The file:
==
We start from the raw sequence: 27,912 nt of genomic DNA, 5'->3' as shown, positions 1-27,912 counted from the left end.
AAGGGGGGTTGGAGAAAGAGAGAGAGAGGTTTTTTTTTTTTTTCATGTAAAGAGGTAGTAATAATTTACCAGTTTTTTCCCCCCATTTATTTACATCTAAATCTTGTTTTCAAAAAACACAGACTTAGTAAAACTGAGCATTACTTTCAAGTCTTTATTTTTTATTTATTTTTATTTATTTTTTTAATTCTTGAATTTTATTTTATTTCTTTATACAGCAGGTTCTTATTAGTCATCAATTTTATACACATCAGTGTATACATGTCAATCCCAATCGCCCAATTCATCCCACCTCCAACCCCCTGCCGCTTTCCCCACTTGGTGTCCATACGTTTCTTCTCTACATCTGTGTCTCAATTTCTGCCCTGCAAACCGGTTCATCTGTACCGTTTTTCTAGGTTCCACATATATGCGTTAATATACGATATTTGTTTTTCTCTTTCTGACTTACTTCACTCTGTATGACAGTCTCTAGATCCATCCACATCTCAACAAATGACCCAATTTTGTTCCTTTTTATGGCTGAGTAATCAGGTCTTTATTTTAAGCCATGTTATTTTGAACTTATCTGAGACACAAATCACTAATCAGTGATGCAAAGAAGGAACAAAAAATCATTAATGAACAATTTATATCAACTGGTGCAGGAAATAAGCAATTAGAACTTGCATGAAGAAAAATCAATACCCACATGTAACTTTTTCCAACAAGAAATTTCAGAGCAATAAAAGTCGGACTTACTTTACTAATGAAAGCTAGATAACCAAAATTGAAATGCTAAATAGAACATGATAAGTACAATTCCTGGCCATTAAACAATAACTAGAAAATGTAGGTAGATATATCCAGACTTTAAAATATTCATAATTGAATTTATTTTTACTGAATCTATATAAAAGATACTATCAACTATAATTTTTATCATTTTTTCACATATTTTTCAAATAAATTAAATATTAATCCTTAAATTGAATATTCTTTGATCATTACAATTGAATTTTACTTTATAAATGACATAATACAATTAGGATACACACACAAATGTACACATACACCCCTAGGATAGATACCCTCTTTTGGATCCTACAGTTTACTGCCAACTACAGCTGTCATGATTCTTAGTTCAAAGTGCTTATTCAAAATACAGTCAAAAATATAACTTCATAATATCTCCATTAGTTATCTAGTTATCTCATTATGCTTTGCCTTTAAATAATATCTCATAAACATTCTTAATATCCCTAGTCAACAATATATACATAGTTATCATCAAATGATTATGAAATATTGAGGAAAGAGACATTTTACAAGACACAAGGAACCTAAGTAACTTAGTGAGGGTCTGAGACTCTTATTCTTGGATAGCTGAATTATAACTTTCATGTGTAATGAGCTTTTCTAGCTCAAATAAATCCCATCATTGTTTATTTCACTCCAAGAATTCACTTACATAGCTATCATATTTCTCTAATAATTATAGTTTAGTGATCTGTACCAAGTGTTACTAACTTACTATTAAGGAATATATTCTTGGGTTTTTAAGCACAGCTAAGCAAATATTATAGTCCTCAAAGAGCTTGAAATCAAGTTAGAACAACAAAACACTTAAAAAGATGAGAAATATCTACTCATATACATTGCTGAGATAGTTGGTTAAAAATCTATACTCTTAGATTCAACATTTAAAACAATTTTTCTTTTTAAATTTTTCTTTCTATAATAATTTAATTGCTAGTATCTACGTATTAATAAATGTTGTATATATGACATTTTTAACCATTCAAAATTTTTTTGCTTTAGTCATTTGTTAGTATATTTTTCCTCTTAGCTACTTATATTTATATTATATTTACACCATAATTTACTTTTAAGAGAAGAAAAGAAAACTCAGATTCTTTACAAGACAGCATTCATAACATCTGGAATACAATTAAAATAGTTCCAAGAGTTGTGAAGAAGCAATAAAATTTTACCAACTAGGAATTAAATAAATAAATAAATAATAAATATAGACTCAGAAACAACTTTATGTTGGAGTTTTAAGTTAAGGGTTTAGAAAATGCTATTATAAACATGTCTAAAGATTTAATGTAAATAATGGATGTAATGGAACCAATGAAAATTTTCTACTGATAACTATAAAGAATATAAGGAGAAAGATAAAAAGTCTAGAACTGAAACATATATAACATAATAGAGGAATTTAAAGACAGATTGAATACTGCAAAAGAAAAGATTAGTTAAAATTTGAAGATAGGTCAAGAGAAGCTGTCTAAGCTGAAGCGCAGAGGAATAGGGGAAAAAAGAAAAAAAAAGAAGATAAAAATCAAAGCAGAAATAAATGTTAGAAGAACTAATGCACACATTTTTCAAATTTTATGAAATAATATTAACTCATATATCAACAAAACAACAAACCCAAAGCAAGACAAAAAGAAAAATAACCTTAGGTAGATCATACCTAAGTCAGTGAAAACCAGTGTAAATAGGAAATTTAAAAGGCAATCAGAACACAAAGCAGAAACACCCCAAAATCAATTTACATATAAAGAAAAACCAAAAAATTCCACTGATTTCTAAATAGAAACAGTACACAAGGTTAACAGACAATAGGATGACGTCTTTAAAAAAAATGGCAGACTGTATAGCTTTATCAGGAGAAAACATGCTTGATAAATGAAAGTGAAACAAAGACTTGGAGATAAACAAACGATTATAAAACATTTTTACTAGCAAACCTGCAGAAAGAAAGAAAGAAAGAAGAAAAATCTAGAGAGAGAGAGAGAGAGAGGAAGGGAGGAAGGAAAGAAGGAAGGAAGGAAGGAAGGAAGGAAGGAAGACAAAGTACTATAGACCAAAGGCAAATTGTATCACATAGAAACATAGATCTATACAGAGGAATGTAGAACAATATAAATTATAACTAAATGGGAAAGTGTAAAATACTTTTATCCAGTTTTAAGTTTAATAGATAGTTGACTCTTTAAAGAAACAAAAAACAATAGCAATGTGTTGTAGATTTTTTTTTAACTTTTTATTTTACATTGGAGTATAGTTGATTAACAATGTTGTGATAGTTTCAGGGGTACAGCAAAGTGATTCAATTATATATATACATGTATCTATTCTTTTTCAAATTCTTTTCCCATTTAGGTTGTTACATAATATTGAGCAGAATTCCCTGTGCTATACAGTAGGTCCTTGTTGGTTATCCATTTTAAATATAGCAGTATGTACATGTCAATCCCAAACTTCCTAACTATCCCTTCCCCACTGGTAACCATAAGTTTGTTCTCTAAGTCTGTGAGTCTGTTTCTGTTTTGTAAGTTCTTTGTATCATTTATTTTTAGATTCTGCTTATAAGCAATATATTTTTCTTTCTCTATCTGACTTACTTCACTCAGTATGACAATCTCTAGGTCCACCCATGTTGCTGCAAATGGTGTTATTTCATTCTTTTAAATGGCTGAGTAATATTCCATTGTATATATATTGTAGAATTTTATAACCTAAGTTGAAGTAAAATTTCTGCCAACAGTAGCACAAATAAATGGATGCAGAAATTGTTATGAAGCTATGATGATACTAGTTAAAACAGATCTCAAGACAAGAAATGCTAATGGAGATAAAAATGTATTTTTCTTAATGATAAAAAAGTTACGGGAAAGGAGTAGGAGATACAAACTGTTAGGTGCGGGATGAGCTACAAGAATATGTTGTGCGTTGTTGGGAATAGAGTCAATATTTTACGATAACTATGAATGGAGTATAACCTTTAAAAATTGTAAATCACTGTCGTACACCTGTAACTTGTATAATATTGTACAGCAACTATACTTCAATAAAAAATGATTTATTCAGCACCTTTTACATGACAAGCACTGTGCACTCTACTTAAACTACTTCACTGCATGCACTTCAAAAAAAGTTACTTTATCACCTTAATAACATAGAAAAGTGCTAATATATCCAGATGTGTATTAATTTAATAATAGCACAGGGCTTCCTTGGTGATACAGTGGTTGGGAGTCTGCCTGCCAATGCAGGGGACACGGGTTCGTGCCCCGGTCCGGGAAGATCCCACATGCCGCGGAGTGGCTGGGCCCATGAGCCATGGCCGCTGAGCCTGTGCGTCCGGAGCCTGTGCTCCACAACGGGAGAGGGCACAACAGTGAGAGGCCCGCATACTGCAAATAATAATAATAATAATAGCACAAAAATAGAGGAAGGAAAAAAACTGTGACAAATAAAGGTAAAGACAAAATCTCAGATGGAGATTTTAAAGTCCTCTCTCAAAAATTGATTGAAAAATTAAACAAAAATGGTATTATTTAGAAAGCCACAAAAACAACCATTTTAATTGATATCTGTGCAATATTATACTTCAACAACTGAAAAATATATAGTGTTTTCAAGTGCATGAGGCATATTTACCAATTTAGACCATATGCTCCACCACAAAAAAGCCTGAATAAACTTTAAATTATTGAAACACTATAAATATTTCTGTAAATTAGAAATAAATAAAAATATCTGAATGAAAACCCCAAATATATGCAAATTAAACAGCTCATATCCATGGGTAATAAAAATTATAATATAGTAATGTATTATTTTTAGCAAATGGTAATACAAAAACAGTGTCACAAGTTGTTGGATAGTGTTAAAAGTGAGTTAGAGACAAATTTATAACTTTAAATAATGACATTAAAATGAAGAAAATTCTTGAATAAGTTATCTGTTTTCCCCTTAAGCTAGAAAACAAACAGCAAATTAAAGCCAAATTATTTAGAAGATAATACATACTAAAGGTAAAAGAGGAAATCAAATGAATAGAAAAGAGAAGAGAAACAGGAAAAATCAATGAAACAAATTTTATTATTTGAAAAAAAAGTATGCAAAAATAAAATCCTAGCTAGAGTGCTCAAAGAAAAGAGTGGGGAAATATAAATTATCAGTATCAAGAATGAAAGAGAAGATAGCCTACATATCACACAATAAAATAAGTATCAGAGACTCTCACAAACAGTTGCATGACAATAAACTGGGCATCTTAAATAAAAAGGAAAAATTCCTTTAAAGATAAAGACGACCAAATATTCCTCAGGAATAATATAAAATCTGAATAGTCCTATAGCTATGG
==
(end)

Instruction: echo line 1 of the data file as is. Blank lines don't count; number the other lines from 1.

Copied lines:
We start from the raw sequence: 27,912 nt of genomic DNA, 5'->3' as shown, positions 1-27,912 counted from the left end.